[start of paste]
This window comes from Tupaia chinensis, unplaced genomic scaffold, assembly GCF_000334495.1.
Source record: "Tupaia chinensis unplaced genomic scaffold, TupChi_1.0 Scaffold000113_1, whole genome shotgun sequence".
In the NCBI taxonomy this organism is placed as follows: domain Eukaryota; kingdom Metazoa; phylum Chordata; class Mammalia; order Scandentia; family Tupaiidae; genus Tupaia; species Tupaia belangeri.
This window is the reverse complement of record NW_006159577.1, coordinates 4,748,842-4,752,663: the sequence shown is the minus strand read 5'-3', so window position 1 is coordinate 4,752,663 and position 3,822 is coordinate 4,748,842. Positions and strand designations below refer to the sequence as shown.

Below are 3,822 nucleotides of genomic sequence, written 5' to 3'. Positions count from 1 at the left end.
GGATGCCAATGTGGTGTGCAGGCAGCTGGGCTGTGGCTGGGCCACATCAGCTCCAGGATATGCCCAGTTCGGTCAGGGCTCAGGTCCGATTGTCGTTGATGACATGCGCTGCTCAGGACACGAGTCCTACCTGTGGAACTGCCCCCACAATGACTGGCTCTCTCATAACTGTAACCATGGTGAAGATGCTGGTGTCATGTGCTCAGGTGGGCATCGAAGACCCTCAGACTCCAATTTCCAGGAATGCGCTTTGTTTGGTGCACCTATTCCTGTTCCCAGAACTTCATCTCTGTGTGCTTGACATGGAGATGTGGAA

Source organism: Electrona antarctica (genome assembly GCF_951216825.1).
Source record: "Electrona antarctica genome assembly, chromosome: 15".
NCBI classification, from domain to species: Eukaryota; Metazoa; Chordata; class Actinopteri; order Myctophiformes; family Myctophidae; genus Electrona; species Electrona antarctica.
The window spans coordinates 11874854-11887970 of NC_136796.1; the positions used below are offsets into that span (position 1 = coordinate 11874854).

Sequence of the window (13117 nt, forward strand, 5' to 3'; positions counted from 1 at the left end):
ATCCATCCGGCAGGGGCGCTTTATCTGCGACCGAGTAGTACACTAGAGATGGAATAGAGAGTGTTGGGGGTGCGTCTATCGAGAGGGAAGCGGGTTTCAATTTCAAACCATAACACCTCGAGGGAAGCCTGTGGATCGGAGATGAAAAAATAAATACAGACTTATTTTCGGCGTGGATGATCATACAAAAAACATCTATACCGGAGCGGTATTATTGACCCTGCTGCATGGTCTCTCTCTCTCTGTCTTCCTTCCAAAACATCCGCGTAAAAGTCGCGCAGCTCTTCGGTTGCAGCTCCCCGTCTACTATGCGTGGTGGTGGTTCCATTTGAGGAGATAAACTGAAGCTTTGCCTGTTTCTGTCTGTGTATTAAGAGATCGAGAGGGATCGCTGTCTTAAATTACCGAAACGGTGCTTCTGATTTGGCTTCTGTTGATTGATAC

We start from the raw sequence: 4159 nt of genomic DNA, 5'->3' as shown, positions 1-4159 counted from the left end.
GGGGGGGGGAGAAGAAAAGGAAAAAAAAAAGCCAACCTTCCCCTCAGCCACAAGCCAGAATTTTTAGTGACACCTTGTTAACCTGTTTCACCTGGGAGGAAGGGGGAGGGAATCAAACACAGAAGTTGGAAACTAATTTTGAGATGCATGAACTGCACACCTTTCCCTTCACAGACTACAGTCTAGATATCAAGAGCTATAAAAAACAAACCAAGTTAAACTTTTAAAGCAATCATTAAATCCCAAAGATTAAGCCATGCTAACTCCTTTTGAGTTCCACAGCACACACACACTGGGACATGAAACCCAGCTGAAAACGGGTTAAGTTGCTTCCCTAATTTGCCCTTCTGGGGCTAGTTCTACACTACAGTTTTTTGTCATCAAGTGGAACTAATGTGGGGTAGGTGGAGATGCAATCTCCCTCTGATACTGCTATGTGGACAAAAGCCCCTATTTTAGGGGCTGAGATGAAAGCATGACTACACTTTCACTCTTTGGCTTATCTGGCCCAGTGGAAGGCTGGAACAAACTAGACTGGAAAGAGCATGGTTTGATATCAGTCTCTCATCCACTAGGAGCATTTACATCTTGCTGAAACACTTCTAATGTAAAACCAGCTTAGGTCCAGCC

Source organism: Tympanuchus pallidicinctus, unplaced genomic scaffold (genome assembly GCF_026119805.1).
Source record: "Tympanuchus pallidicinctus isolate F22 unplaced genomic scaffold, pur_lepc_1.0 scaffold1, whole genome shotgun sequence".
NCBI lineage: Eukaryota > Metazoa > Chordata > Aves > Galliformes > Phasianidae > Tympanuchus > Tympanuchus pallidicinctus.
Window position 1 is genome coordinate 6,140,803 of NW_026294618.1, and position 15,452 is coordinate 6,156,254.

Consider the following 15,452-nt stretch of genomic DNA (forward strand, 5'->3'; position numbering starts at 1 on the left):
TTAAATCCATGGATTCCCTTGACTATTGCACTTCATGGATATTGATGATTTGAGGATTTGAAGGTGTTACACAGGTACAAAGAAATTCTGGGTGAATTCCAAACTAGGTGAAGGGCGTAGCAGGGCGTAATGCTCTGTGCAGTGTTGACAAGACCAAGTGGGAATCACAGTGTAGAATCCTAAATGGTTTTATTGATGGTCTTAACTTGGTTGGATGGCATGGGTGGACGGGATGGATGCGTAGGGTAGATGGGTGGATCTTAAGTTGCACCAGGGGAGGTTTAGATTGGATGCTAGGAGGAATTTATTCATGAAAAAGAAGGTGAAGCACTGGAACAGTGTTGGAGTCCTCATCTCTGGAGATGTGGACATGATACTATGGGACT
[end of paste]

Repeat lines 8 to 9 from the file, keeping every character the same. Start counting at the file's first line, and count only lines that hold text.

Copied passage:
Source record: "Electrona antarctica genome assembly, chromosome: 15".
NCBI classification, from domain to species: Eukaryota; Metazoa; Chordata; class Actinopteri; order Myctophiformes; family Myctophidae; genus Electrona; species Electrona antarctica.